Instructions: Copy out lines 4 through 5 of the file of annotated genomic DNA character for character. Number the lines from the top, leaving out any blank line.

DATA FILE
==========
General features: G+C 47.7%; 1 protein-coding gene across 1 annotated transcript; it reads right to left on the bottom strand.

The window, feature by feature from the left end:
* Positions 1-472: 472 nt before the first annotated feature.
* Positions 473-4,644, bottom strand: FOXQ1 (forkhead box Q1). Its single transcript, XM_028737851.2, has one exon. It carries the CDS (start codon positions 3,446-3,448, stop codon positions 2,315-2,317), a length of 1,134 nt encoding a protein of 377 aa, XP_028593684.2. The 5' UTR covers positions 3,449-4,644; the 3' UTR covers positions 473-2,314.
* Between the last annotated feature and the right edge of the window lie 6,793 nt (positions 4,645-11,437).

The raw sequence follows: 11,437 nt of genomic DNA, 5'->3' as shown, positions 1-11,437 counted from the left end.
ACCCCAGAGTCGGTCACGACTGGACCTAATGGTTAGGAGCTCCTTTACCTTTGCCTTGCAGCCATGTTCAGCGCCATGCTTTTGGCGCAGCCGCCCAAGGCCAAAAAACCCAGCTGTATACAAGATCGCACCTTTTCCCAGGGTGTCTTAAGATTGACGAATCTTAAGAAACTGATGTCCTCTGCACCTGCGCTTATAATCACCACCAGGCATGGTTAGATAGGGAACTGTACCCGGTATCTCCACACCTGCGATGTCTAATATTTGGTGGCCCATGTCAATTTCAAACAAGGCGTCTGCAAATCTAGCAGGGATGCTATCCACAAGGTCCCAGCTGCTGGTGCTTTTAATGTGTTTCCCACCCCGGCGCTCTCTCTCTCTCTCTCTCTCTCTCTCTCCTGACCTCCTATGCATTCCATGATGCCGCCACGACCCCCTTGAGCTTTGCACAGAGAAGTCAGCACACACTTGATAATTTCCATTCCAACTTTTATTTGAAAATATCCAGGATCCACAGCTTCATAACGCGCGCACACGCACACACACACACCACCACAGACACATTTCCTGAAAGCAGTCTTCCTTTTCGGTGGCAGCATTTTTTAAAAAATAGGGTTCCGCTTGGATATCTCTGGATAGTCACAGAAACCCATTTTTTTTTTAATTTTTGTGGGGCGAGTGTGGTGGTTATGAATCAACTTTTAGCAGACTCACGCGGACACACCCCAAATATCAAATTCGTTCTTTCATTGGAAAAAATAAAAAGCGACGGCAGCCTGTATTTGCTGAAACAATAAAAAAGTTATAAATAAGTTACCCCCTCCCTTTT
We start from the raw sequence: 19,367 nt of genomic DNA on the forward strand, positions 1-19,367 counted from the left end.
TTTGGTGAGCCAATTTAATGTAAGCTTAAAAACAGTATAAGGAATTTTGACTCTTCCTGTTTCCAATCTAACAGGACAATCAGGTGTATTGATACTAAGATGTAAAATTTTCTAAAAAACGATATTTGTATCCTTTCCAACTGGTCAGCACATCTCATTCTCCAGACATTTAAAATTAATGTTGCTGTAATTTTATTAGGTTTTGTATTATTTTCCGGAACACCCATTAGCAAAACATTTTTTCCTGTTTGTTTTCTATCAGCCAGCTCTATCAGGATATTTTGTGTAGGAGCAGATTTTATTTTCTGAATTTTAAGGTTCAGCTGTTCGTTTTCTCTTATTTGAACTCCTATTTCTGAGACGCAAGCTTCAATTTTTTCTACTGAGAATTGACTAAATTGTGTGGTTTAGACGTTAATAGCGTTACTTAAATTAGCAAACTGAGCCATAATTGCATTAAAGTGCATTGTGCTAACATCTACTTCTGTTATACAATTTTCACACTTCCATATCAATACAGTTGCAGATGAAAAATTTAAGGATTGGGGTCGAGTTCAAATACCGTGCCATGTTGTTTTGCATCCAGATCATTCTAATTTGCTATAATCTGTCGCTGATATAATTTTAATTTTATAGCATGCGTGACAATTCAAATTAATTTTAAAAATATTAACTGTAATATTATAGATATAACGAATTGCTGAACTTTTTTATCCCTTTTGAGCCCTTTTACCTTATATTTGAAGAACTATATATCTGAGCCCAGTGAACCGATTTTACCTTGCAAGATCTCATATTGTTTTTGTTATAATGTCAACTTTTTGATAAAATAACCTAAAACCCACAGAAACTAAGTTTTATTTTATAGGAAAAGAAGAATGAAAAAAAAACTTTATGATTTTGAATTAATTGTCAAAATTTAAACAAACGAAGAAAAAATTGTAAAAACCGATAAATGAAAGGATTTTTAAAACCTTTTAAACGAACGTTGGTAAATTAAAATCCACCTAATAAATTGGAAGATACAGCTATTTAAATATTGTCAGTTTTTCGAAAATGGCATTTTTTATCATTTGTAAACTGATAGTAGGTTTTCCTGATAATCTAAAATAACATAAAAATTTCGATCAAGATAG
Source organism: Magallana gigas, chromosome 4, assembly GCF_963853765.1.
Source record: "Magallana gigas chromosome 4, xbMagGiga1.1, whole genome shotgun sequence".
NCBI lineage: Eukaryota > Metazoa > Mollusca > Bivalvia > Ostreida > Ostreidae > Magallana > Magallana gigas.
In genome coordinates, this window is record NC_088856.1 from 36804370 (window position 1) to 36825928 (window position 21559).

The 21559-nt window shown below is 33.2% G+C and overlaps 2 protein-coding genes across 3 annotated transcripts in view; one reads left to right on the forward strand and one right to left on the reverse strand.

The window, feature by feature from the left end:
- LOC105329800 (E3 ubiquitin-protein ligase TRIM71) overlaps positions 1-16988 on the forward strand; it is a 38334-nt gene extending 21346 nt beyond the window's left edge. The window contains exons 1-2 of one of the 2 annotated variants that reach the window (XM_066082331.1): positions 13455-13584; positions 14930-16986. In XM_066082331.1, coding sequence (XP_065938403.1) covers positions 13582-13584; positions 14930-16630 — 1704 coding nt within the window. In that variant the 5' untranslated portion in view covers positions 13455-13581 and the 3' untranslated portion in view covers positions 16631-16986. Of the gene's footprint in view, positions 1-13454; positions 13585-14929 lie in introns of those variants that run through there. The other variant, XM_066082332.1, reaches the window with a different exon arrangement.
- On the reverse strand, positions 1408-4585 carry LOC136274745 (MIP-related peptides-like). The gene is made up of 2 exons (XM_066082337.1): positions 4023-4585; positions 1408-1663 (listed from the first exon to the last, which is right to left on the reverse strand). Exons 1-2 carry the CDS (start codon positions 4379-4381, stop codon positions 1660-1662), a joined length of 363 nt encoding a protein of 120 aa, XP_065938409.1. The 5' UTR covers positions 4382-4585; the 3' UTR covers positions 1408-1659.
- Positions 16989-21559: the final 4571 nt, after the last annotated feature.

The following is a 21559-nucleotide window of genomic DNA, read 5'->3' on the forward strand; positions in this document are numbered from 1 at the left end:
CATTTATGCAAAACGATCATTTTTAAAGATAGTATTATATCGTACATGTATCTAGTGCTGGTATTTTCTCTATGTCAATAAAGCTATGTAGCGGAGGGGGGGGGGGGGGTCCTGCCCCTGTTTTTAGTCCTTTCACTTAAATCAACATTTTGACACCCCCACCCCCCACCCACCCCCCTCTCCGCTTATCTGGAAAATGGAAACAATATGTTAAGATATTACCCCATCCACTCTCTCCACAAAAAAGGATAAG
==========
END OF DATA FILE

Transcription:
* Positions 473-4,644, bottom strand: FOXQ1 (forkhead box Q1). Its single transcript, XM_028737851.2, has one exon. It carries the CDS (start codon positions 3,446-3,448, stop codon positions 2,315-2,317), a length of 1,134 nt encoding a protein of 377 aa, XP_028593684.2. The 5' UTR covers positions 3,449-4,644; the 3' UTR covers positions 473-2,314.
* Between the last annotated feature and the right edge of the window lie 6,793 nt (positions 4,645-11,437).